I did, however, inform a staff at the pick-up counter about this raw part so that it doesn’t continue for the other Roti Boms being sent out, and she was very apologetic, immediately taking a photo of the raw food, and taking the dish back to the kitchen. When I said I don’t need to exchange it for anything, and just let her know about this, she still made sure of it, saying, “You sure I can’t get you something else?”
On top of having the best cabin crew, AirAsia now has the best fast-food restaurant staff too.
Near to the entrance, the T&CO Cafe is in a small corner on its own, though customers can bring their food and coffee in between the two sections.
The T&CO Cafe sells coffee, tea, juices, wraps, cakes, sandwiches and onigiris from the AirAsia Santan on-board menu. The menu seems to be more extensive than the original T&CO Cafe before the slope to the linkbridge to The Gardens. Perhaps I’ll give them a shot next time. I’m going to need plenty of trips to KL now to try out all the menu items at Santan Restaurant and T&CO Cafe in Mid Valley Megamall.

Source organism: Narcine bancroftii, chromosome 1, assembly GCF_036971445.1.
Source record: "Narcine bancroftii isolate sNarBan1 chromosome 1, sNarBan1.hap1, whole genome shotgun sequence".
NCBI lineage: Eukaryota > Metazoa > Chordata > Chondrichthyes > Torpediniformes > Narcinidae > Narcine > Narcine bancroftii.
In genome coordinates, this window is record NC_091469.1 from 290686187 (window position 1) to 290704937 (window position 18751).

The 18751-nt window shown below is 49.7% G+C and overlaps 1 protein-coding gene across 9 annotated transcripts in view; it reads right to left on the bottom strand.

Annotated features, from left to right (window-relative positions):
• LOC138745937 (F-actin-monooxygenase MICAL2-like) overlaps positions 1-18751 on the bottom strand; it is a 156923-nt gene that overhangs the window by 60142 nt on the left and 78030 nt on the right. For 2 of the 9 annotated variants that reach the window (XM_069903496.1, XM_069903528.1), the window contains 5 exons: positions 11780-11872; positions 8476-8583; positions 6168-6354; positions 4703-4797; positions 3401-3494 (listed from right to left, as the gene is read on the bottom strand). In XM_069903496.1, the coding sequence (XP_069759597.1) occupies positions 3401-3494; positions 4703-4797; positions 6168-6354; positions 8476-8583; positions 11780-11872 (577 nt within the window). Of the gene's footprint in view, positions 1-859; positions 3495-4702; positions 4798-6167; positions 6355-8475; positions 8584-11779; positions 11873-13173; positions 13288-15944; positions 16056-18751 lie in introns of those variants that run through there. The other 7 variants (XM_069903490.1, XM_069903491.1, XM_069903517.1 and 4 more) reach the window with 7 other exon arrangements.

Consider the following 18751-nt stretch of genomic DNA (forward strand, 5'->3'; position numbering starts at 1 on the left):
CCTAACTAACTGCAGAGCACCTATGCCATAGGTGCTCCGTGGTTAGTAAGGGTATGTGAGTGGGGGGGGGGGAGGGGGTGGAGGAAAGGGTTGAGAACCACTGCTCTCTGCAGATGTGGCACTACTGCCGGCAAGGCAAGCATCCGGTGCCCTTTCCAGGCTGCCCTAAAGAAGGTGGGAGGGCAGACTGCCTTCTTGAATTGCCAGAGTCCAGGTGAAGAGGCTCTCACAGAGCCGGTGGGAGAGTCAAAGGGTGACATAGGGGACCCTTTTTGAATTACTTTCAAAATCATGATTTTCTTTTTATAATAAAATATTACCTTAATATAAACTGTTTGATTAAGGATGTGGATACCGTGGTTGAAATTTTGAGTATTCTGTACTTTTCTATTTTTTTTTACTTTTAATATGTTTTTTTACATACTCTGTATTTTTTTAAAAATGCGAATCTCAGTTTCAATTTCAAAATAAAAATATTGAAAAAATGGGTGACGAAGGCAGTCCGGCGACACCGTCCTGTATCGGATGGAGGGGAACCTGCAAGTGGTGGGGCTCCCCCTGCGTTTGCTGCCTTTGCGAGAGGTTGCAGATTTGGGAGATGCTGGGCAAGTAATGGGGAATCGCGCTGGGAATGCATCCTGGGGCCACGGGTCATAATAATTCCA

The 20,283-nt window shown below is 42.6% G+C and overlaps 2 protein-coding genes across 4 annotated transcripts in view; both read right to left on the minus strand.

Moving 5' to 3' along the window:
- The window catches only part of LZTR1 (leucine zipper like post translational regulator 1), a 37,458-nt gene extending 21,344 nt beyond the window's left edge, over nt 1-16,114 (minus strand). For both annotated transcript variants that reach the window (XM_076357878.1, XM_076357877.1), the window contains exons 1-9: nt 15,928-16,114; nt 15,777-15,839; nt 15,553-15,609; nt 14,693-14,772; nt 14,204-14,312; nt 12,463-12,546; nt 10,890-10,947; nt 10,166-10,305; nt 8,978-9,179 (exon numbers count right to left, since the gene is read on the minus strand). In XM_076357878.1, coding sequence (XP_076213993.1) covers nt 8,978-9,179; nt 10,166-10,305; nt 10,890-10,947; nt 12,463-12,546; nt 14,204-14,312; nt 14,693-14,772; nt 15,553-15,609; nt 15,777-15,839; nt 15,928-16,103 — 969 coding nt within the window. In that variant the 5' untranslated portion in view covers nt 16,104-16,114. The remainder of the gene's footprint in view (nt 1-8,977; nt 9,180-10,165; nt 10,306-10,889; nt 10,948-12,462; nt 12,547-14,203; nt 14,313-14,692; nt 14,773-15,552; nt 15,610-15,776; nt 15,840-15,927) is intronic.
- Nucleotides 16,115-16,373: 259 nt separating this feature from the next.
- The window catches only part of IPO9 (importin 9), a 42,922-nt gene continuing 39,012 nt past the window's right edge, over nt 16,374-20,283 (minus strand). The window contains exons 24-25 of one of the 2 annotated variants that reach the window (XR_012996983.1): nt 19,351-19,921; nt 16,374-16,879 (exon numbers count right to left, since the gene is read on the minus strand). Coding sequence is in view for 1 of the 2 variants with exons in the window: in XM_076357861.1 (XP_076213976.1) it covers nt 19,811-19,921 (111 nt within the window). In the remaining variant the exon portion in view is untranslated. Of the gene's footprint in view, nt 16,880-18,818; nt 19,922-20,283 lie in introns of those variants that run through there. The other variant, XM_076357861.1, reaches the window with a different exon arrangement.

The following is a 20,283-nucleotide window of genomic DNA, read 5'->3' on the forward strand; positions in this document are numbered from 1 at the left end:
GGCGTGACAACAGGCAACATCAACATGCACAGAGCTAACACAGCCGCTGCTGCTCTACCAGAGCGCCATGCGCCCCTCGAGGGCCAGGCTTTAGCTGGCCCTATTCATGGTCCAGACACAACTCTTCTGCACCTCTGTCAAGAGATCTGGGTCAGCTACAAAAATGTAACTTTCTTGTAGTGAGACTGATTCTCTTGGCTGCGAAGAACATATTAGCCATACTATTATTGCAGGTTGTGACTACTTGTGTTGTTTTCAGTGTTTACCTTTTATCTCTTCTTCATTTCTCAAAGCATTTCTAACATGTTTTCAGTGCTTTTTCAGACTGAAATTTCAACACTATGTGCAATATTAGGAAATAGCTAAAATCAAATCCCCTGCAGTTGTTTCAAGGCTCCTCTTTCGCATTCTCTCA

The Santan Restaurant and T&CO Cafe is located beside the famous Madam Kwan’s.
After draining full-service airlines in ASEAN, Tony Fernandes is now bringing down the Nasi Lemak scene in Malaysia too. (Note: I’ve never liked Madam Kwan’s Nasi Lemak and felt that it’s overrated as it does not have a significant santan taste in it. No pun intended.)
Despite airplane food being well-known for tasting dry and sad, AirAsia is probably the only airline in the world which passengers crave airplane food on, with AirAsia even having to limit the number of meals (2) that one can pre-book on each boarding pass, and even having a separate set menu on board for people to tapau back off the plane. Now, they’re even listening to the wishes of the people who crave their in-flight meals when not flying by serving their in-flight meals on the ground. I believe most other airline would never be successful even by serving regular in-flight meals to pre-book *cough*Scoot*cough*Jetstar*cough*Lion*cough*, let alone to open a dedicated restaurant for it with a full crowd on a weekday morning, not at a meal time.
Congratulations AirAsia, and you’ll be seeing me a lot more in Mid Valley now to eat your food. (All my 4 AirAsia flights in 2020 so far are only on QZ and I don’t have as many flights as compared to 2019 when I am now a Platinum member based on flight sectors only, rather with spending as I only have 750 BIG Points accumulative. I’ll also probably be using Starmart Express Air Asia Liner rather than actually flying AirAsia to KL. I’m sorry.)